The four days that had passed since the death and burial of Lazarus had led to what we might call the casserole time:  The neighbors who had gathered in Mary and Martha's home to console them, perhaps bringing food.  And when Mary responded to the call of Jesus, they went with her.  Though we can be confident that they went not expecting what was to happen, but to cry with Mary and Martha.  Notice these good neighbors; these caring neighbors were Jewish.  Through the centuries Christians have too many times focused on the Jews that were a part of the trial and death of Jesus, without realizing most of those who Jesus worked with, lived with, and taught were Jews.  His closest followers and family were all Jewish.  This part of the Gospel is a warning for us not to allow the labels we put on people to rob them of their God-given value.  The scene reminds us that neighbors caring for neighbors are good folk, whatever their faith.

Before Jesus could arrive back at Martha's home, she met him on the way.  She immediately confronted Jesus with her belief that if he had been there Lazarus would not have died.  How easily would it have been for Jesus to have become defensive?  After all, they were trying to stone him.  He could have talked of his need to seek shelter to be safe, but rather he dealt with her sorrow as he assured Martha her brother would live again.  Martha took his reply to be the promise contained in his teaching about the Resurrection, while Jesus would not let her stay in the creedal or the abstract, but rather reminded her that he was the hope.  Jesus said, "I am the resurrection and the life.  Those who believe in me, though they die, will live, and everyone who lives and believes in me will never die."  These words of hope are spoken today at most memorial and funeral services.  Martha seemed convinced by these words and returned to the house to get Mary.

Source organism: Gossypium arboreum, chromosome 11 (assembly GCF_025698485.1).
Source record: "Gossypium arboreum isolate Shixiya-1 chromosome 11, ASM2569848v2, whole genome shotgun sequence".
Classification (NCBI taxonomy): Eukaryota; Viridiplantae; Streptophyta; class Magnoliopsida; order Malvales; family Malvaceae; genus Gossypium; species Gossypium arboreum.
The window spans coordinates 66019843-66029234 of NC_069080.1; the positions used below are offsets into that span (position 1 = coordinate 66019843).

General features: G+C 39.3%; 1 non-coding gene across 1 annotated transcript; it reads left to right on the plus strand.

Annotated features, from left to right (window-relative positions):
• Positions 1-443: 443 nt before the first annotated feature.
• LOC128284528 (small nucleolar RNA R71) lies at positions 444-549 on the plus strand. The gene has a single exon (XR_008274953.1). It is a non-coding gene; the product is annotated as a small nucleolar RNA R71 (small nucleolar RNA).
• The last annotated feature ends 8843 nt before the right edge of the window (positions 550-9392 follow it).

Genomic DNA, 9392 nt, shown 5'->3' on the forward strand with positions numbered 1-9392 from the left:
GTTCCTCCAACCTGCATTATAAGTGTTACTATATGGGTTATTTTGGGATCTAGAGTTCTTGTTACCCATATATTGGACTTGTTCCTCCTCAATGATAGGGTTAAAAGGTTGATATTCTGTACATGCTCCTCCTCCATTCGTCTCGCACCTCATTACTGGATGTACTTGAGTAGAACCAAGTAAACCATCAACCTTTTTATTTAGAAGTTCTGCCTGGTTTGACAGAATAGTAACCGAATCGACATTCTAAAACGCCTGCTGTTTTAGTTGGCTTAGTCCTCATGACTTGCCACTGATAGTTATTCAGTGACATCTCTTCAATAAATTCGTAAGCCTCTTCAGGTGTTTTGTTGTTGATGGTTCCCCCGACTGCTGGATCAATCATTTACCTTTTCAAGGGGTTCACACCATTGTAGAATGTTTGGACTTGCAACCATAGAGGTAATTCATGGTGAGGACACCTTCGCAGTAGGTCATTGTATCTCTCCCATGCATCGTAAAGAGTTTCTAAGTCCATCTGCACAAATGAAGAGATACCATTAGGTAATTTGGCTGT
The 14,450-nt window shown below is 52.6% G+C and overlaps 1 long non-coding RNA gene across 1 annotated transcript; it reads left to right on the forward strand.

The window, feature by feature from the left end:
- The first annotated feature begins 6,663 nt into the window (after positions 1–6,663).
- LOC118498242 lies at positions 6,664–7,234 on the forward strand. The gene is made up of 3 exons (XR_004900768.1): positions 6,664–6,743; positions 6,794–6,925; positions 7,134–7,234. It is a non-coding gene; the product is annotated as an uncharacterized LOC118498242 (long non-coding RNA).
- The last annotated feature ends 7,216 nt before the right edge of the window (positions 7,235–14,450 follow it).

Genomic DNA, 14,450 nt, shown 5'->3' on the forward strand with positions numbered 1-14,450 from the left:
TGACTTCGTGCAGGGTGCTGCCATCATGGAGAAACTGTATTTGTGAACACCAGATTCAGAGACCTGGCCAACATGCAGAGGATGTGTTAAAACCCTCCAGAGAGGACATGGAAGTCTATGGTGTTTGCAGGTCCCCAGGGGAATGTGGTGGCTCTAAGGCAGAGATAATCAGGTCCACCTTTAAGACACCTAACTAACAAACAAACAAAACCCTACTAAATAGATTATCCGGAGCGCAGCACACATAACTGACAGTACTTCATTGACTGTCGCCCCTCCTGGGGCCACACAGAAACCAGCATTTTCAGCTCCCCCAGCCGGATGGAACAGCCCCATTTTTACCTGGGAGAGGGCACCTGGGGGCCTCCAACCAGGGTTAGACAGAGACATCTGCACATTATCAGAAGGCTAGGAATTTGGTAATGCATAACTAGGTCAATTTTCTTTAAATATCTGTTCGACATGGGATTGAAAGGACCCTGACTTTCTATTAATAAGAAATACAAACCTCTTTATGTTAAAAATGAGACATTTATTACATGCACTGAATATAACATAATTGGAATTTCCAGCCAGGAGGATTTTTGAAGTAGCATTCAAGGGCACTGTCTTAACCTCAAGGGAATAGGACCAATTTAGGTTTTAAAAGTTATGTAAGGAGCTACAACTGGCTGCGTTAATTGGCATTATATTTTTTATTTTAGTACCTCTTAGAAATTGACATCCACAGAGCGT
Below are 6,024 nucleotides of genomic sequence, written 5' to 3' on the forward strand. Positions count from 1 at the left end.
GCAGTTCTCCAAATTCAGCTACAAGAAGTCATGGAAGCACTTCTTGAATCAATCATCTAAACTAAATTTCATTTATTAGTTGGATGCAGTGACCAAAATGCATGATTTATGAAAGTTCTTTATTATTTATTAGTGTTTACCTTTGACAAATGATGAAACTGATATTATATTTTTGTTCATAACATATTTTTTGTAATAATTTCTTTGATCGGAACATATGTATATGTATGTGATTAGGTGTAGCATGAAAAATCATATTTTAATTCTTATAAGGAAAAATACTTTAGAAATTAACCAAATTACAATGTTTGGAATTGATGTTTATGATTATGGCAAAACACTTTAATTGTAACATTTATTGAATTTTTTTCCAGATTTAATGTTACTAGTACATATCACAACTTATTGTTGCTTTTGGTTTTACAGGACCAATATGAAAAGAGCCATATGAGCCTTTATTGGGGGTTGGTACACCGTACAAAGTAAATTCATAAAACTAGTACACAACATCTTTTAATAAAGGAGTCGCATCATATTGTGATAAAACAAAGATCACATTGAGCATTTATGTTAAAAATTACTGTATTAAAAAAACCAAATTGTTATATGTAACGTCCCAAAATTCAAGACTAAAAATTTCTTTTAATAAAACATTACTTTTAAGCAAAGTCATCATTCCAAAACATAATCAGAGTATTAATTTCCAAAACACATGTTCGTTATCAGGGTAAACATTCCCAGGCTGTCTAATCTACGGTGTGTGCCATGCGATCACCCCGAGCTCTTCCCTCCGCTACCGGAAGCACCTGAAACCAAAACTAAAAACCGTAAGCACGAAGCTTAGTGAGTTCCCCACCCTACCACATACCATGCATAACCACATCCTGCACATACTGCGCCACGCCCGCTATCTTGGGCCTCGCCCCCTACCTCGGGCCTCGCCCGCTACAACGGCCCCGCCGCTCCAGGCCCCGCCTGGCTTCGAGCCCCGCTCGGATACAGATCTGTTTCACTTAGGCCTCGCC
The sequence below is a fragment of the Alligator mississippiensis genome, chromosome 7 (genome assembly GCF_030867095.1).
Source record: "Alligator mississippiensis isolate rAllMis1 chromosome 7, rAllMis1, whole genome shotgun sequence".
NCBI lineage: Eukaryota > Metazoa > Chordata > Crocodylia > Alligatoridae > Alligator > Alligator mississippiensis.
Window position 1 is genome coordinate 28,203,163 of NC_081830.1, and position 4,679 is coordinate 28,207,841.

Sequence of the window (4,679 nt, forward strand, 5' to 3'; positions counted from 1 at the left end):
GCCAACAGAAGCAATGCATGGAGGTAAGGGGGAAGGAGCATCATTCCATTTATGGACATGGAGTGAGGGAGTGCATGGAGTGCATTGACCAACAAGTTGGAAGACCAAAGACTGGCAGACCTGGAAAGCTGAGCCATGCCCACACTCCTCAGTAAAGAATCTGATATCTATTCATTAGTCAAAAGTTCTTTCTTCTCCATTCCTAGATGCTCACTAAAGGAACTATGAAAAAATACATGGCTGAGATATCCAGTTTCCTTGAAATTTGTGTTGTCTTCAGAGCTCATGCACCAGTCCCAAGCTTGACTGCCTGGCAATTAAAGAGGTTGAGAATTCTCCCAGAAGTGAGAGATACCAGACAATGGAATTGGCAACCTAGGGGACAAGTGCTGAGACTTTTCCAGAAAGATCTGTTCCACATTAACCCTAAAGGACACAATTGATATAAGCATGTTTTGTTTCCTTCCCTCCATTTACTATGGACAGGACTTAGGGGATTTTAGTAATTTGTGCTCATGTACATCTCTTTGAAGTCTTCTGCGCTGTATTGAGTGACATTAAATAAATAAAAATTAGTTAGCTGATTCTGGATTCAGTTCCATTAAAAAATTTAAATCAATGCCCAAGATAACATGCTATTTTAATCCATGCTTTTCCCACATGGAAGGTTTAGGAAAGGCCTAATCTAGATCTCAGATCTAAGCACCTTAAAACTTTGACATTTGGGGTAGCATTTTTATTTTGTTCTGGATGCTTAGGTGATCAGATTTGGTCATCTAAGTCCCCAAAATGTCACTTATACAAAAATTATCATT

When Mary came where Jesus was, she repeated the same plea to Jesus as Martha: if you had been here, we wouldn't be going through this.  This time it was said with tears.  Jesus saw not only Mary crying, but all those who came with her.  Jesus' heart was broken.  There are times when we are dealing with grief and tears that a simple, practical request can be helpful.  At this point Jesus did not try to deal with the matters of faith as he had done with Martha, but simply asked where they had laid his friend Lazarus, and they responded by inviting him to come and see.  At that moment, we get a glimpse of the humanity of Jesus, as he begins to cry.  He had lost a dear friend, and he could also see the grief of the two other friends, his sisters Martha and Mary.  Sometimes the best thing we can do for another is to cry with them.  His tears communicated an empathy that words could not.  The crowd's reaction was mixed; some saw the tears as a sign of the depth of his love for Lazarus, others could not help but to ask the question so often asked at a time like this, why?  Particularly if he could give sight to a blind man, why couldn't he have kept his friend from dying?  When our hearts are broken, there is rarely an answer to the question that will satisfy the hurt.